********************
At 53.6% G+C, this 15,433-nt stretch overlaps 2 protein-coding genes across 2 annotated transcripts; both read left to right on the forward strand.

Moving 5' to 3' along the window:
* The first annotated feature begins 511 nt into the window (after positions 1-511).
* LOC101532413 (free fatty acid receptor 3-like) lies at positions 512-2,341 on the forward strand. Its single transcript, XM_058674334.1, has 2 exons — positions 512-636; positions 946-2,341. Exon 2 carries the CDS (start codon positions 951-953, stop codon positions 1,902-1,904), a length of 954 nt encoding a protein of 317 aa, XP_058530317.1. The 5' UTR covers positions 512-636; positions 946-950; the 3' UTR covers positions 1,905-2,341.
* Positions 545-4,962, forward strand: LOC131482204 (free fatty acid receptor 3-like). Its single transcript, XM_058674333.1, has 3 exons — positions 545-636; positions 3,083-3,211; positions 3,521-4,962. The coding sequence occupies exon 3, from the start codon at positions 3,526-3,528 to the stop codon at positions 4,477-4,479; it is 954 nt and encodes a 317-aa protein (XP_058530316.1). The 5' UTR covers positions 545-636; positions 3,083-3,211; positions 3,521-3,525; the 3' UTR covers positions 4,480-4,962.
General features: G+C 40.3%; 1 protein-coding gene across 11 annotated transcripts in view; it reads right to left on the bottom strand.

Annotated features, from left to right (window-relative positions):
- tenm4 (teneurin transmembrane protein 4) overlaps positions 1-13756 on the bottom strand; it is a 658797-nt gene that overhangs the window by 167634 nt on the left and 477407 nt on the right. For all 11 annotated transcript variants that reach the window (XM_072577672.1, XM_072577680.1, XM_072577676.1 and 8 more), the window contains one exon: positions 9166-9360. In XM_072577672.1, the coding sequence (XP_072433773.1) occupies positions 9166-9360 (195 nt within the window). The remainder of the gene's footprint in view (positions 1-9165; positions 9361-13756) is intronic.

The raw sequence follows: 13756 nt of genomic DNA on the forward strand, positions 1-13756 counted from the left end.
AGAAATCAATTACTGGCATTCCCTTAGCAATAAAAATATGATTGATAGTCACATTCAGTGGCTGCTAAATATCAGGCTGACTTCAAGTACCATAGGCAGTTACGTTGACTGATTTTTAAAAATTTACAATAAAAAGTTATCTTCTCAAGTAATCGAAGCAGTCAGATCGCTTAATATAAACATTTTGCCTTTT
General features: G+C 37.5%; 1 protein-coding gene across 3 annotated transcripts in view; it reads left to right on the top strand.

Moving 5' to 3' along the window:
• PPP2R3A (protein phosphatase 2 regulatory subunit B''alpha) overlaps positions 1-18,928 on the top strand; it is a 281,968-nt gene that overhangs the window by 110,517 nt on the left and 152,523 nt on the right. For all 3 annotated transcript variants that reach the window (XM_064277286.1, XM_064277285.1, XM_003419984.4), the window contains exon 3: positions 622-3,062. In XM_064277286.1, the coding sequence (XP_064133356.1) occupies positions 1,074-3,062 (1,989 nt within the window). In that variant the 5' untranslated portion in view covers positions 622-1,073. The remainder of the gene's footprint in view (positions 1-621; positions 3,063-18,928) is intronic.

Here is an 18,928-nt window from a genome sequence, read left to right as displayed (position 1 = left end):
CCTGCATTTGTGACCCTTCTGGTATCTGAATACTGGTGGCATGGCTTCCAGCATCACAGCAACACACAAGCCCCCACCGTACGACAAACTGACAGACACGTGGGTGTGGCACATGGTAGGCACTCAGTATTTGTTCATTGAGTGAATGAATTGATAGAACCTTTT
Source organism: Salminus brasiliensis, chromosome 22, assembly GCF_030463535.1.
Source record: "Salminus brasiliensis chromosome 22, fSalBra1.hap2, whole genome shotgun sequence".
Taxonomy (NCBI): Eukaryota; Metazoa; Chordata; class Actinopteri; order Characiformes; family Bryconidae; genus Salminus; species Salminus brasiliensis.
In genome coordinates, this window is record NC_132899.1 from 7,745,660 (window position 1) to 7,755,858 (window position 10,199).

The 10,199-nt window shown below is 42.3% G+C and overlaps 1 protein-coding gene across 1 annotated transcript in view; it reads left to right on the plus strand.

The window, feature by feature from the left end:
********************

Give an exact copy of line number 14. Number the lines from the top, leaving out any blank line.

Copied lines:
Here is an 18,928-nt window from a genome sequence, read left to right as displayed (position 1 = left end):